#Body & Fitness
Training after a long break: how to do it correctly
Starting over to train after a long break isn’t always easy.
On one hand, you have to overcome your inner self, and on the other hand, strength and endurance have suffered due to a longer period without exercise. You can’t expect the same performance.
Why is it so hard to get back on track? In this article, we’ll illustrate how to make it easier.
A prolonged pause can induce mental and physical pullback
Many people find it difficult to motivate themselves to train in general. Once they have started exercising and noticed their first achievements, they set their mind on the goal, the training becomes a no-brainer. However, if the training is interrupted for weeks or months due to injury or lack of time, it breaks the routine both mentally and physically. You replace the time you would otherwise spend training doing other activities. Potential training partners no longer pick you up for exercise because you have taken a break. This can lead to a withdrawal. In addition, the body loses muscle mass, and endurance decreases. When you start exercising again, you can’t expect to perform as well as you did before.
Your body doesn’t forget
Although you won’t immediately perform as well as you did before you stopped exercising, you will soon be able to pick up where you left off. Your body doesn’t forget how much weight your dumbbells carried a few weeks ago or how fast or long you were able to run on the treadmill. You may have to take it slow at first, but you will build up your muscles and stamina again relatively quickly. The same applies to other sports, such as martial arts or ball games. The technique is still slumbering in you. You can bring it out again with regular training and find your way back to your old form.
Try to stay active even during your break from training. For example, if you have broken your arm, you can still train your abs and legs. This will make it much easier for you to get back into training after a long break.
Train after a break: 5 tips for getting back safely
Tip 1: Don’t go back to training too early
After an illness or an accident, you must recover thoroughly.
Listen to your doctor’s advice on when you can restart exercising: going to the gym or sports field too early can have serious health consequences, forcing you to take even longer breaks from sports.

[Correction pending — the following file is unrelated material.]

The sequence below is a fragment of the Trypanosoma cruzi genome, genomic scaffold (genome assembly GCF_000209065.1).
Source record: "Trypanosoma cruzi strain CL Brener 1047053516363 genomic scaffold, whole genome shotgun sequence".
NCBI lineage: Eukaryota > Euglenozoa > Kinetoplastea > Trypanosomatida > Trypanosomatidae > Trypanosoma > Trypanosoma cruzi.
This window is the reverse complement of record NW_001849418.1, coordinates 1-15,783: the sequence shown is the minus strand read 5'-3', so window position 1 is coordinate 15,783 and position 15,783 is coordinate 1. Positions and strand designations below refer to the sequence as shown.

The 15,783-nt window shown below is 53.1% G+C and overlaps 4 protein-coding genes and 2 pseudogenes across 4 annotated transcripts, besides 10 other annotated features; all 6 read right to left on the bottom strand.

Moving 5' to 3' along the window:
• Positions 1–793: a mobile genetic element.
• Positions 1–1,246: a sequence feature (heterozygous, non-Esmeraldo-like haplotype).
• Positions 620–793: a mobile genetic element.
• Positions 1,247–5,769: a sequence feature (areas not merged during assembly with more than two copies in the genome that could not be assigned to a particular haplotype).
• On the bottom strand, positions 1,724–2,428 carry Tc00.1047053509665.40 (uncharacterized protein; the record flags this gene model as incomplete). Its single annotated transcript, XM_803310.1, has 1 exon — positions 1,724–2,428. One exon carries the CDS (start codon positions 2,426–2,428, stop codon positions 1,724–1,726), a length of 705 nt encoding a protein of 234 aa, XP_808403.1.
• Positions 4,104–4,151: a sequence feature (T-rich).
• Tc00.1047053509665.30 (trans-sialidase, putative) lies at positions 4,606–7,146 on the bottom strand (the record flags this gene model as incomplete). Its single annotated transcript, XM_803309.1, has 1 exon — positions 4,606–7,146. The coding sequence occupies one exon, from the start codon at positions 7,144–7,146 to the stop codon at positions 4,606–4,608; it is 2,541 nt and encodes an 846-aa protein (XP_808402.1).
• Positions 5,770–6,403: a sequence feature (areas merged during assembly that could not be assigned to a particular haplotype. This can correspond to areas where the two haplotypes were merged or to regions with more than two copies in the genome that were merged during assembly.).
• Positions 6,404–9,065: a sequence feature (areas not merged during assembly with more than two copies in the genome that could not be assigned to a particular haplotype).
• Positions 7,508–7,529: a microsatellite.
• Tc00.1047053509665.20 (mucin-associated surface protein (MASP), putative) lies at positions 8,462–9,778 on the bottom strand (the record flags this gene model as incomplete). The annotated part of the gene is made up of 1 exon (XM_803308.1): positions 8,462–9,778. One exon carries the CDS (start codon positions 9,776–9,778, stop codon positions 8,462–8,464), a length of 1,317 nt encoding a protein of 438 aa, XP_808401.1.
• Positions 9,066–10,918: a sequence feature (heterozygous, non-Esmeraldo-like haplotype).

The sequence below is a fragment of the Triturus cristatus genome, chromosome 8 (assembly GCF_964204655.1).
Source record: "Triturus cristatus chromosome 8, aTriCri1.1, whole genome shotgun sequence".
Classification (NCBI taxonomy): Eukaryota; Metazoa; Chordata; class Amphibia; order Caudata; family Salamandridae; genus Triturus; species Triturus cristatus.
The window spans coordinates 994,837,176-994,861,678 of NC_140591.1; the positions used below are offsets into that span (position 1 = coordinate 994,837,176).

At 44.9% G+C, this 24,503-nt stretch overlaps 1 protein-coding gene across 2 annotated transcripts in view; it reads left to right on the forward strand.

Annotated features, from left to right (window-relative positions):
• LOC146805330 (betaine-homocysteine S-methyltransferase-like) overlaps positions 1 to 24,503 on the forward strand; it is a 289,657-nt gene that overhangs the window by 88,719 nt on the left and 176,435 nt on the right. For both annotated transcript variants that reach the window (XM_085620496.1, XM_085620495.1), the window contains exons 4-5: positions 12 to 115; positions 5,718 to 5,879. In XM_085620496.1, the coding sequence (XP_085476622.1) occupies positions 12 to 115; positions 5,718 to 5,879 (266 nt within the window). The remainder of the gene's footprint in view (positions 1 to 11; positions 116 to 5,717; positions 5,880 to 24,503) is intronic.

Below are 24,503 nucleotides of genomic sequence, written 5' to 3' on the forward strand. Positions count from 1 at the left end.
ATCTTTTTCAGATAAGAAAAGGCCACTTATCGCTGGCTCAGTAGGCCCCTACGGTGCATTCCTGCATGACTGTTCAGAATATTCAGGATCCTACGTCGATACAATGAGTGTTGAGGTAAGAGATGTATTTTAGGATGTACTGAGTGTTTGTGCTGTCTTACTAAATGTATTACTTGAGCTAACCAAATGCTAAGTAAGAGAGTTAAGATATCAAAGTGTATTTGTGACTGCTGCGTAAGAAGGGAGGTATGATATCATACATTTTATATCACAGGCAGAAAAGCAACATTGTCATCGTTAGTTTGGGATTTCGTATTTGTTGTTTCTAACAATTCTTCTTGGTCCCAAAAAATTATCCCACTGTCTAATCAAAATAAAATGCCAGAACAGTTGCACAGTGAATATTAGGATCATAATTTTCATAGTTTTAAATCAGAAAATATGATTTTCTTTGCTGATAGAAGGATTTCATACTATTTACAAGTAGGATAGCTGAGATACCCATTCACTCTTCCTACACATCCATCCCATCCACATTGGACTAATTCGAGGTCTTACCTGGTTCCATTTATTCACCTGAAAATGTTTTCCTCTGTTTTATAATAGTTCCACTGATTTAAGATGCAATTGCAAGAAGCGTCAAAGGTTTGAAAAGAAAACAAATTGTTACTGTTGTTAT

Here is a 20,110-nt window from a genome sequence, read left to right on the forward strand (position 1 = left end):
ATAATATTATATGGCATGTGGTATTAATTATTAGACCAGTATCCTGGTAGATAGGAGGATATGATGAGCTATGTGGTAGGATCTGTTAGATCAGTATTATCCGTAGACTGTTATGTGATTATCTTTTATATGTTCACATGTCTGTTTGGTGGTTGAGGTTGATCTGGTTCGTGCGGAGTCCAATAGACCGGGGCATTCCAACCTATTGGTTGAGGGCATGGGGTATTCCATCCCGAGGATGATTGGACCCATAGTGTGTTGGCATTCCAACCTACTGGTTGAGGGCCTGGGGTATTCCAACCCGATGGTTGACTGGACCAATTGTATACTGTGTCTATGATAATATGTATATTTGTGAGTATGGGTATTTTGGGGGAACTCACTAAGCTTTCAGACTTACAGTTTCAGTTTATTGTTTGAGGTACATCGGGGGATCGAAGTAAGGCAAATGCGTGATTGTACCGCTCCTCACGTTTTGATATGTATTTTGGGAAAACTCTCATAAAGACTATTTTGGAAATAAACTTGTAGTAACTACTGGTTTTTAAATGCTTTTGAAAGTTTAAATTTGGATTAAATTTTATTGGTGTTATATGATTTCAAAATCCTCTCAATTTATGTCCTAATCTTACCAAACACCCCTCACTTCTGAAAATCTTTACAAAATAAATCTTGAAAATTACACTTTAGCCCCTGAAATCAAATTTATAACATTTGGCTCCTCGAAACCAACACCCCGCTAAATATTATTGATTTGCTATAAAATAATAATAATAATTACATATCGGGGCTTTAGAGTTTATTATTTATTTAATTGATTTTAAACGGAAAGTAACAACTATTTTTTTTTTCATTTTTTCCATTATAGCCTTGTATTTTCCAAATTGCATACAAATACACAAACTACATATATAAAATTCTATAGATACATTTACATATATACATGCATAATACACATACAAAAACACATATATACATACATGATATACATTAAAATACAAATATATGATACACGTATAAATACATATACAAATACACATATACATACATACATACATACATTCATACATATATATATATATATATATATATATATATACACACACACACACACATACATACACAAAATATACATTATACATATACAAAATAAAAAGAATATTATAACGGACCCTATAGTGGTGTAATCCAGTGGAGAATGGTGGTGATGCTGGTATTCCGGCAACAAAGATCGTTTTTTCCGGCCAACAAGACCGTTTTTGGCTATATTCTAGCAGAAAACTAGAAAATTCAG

Tip 2: Take it easy
Patience is a virtue for few and yet essential when returning to exercise. Start gradually, with low intensity: Never push yourself too hard. If you increase your performance gradually, you will be back to your workout routine after only a few weeks and in a safe mode.
Tip 3: Look for new training methods
After severe injuries and very long breaks, it is essential to start training slowly: Use other training methods than the usual ones for a while. For example, if you were doing long and fast running sessions before the break, it might be better to try first Nordic walking to get back into gradual training. Aqua jogging is particularly good after leg or foot injuries and allows to build up muscle strength again in a gentle manner.
Tip 4: Activate established motivators
Prepare yourself mentally for a training comeback. The difficulty grade could depend on your personality. Remind yourself of the factors that motivated you to train in the first place, for example, the friends you’re training with, the desired beach body, or the improved sense of well-being. Find your motivator and use it to visualise your goal.
Tip 5: Work both on coordination and strength
Recreational athletes training endurance don’t like strength training at all, preferring to focus on conditioning. After a break from exercising, you should not miss out on strength training: By building up your muscles in a targeted way, you will be able to reach your old endurance training performance levels quickly. Do not forget to train your body control: coordination is very important as your joints and tendons could have become rusty during the break. A great way is to use a wobble board, known from physiotherapy, for some minutes a day.
Interruption in training: as short as possible, as long as necessary
Try to keep the training breaks as short as possible to lose minimal performance. If you have to take a longer break due to illness or injury, the break must last until your doctor approves the training.
Try to return to the game gradually and train in short sessions. In this way, the workout will come back naturally as a routine again after your break.
Your Humanoo Team